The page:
Somalia's al-Shabab Names 3 UN Agencies 'Enemies of Islam
group, al-Shabab, says three U.N. agencies working
with the country's U.N.-backed transitional government have been
declared "enemies of Islam" and their operations in Somalia have been
statement released by al-Shabab's Department of Political Affairs and
Regional Administrations identified the banned U.N. agencies as the
United Nations Development Program, the United Nations Department of
Safety and Security and the United Nations Political Office for
which controls large portions of the country, said the three agencies
are considered enemies because they are funding and supporting the
government of Somali President Sharif Sheik Ahmed and the 4,300-member
African Union peacekeeping mission in Somalia, known as AMISOM.
militant group said it has also established an office to register and
monitor all other non-governmental agencies and foreign agencies
working in Somalia.
spokeswoman for the United Nations Development Program, Rozanne
Charlton, confirmed that al-Shabab has brought UNDP operations in the
town of Baidoa in southwestern Somalia to a standstill.
Baidoa, U.N. equipment and vehicles were taken. The special
problem that we have is that our emergency communications equipment has
been removed," she said. "So, this together with the lack
of security obviously, means we cannot continue to our operations for
the moment. We are extremely regretful that we have to
temporarily suspend our operations. But we hope it will be very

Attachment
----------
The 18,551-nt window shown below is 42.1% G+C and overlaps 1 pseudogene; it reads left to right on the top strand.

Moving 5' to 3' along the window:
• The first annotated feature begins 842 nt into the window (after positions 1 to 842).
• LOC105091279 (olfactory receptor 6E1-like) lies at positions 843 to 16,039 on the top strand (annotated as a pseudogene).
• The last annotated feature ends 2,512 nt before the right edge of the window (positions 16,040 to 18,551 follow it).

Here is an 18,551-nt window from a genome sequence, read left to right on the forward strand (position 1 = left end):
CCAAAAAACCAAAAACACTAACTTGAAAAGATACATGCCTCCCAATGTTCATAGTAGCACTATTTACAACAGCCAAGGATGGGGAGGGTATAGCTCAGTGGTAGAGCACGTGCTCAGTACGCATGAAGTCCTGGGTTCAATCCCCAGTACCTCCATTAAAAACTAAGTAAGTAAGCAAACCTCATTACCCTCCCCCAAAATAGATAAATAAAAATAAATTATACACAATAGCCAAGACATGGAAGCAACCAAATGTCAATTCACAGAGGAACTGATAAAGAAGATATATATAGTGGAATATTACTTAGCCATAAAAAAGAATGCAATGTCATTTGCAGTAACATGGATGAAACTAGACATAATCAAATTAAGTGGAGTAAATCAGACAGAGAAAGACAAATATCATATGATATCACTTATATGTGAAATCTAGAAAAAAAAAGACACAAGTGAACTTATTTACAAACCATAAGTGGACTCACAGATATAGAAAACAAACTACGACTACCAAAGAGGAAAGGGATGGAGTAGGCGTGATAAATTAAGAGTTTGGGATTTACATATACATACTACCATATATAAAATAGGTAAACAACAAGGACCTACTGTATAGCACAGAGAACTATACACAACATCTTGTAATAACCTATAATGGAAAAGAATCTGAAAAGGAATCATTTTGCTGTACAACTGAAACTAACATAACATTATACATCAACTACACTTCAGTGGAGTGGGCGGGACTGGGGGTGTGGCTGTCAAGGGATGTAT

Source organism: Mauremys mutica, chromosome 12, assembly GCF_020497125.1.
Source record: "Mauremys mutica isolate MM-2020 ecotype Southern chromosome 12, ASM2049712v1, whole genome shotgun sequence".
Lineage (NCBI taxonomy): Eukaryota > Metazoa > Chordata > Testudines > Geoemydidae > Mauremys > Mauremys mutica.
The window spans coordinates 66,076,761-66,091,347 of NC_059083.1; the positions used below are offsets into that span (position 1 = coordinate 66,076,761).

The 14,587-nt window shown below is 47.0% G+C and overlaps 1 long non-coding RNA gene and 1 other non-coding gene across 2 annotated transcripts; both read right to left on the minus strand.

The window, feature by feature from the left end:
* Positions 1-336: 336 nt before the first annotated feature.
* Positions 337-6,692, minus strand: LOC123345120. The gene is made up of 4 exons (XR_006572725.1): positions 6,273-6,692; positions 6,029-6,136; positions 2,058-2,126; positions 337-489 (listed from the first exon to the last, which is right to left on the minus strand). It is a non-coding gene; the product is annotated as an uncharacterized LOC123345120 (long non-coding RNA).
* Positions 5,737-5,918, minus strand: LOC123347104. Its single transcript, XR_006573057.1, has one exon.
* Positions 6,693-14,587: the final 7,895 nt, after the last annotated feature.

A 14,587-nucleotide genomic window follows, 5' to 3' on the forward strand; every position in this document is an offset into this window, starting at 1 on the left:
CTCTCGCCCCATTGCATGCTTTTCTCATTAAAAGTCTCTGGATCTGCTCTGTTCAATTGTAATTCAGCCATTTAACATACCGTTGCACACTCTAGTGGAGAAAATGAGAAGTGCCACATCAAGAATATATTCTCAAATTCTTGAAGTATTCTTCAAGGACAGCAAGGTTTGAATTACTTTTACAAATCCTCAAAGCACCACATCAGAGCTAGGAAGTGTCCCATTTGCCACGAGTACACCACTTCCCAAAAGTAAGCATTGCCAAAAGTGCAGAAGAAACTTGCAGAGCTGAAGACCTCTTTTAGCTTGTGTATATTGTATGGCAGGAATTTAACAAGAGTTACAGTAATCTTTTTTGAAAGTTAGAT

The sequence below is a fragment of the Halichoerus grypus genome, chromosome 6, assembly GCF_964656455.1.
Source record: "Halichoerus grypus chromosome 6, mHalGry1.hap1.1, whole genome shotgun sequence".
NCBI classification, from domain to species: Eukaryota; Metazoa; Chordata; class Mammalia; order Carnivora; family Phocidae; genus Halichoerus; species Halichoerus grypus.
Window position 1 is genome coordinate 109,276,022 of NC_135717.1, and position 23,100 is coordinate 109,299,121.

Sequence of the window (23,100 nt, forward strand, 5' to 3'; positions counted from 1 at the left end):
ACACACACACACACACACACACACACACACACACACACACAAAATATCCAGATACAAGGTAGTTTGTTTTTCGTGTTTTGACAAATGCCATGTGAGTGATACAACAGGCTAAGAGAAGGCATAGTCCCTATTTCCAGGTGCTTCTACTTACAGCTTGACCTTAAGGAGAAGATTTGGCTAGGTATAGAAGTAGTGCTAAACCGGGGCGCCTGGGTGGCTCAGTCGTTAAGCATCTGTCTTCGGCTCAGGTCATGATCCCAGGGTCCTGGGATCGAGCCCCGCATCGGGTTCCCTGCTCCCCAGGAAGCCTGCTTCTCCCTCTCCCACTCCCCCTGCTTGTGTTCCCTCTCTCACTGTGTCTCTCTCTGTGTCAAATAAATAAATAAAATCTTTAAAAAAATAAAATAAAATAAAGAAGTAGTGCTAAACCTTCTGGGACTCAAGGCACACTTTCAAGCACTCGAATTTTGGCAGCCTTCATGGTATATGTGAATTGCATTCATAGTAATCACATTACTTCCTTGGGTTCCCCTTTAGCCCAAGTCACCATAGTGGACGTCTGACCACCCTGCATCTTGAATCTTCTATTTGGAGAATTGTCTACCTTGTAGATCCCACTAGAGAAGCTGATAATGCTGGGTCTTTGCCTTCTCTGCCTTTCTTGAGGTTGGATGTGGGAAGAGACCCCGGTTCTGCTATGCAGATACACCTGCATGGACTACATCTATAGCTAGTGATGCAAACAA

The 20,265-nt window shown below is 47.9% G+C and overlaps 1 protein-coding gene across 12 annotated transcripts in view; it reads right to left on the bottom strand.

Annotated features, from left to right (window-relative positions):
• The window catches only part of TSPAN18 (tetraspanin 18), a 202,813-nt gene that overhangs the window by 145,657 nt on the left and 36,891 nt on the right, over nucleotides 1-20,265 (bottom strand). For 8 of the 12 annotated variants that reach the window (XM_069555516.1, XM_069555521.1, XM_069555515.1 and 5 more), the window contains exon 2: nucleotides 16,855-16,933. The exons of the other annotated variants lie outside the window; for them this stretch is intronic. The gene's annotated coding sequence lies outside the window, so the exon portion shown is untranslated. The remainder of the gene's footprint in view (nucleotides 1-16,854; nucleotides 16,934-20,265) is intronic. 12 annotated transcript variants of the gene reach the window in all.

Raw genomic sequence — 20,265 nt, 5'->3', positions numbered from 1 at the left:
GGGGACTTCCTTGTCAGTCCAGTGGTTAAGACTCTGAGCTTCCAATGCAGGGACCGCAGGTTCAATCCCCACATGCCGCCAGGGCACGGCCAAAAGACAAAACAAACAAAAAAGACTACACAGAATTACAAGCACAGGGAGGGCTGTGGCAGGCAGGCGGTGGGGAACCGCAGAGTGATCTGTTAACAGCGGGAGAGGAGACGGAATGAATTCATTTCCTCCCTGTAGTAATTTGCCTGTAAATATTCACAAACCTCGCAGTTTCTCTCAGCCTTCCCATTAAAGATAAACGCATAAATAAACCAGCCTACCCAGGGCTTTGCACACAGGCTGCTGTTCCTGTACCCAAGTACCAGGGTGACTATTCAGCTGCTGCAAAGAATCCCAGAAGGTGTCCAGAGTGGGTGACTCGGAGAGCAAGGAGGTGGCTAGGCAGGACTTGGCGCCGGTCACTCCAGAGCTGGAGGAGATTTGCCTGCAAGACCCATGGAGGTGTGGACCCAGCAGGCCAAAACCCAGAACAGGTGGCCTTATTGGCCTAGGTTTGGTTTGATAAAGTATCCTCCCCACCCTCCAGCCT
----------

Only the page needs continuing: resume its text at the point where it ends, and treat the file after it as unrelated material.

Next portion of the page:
short term," she said.
leader of the Somali government, Sharif Sheik Ahmed, is a former Islamist
cleric, who once led the Islamic Courts Union before it was ousted by
Ethiopian troops in late 2006. Al-Shabab, which functioned as the
courts' militant wing before becoming an independent insurgent group,
declared war on President Sharif after the Somali leader and his
faction broke ranks with Islamist hard-liners and joined the government
then, al-Shabab and another allied militant group called Hisbul Islam
have been battling to topple the government in Mogadishu. But the insurgents have been unable to penetrate into key areas of the
capital defended by AMISOM troops and
head of the United Nations Political Office for Somalia, Ahmedou
Ould-Abdallah, has been one of the most vocal supporters of the Somali
government. In an article published in the Washington Post
newspaper Monday, the U.N. envoy said the conflict in Somalia is no
longer a civil war, but what he described as "an externally funded
attempt to overthrow a legitimate, recognized government."
said those fighting the government include individuals on the U.N.
Security Council's list of al-Qaida and Taliban members backed by
several hundred experienced fighters from other areas of Africa, the
Middle East and Asia.
2007, al-Shabab, which is listed as a terrorist organization by the
United States, has steadily gained territory in southern Somalia and
now controls key towns such as Baidoa and Kismayo in the Lower Juba
militant group, which adheres to the ultra-conservative
Salafist tenet of Islam practiced by Osama bin Laden and the
Taliban, has imposed strict Islamic laws in areas under their control
and has carried out amputations and beheadings as punishment for
is currently holding two French government agents, who were kidnapped
last Tuesday from their hotel rooms in Mogadishu while on a mission to
train Somali troops. The militants said the two agents will be
tried according to Islamic law on charges of spying and aiding an
French government has declined to comment on al-Shabab's threat against its
employees. But Somalia's prime minister said on Sunday that all options,
including a military option, are being considered to rescue the hostages.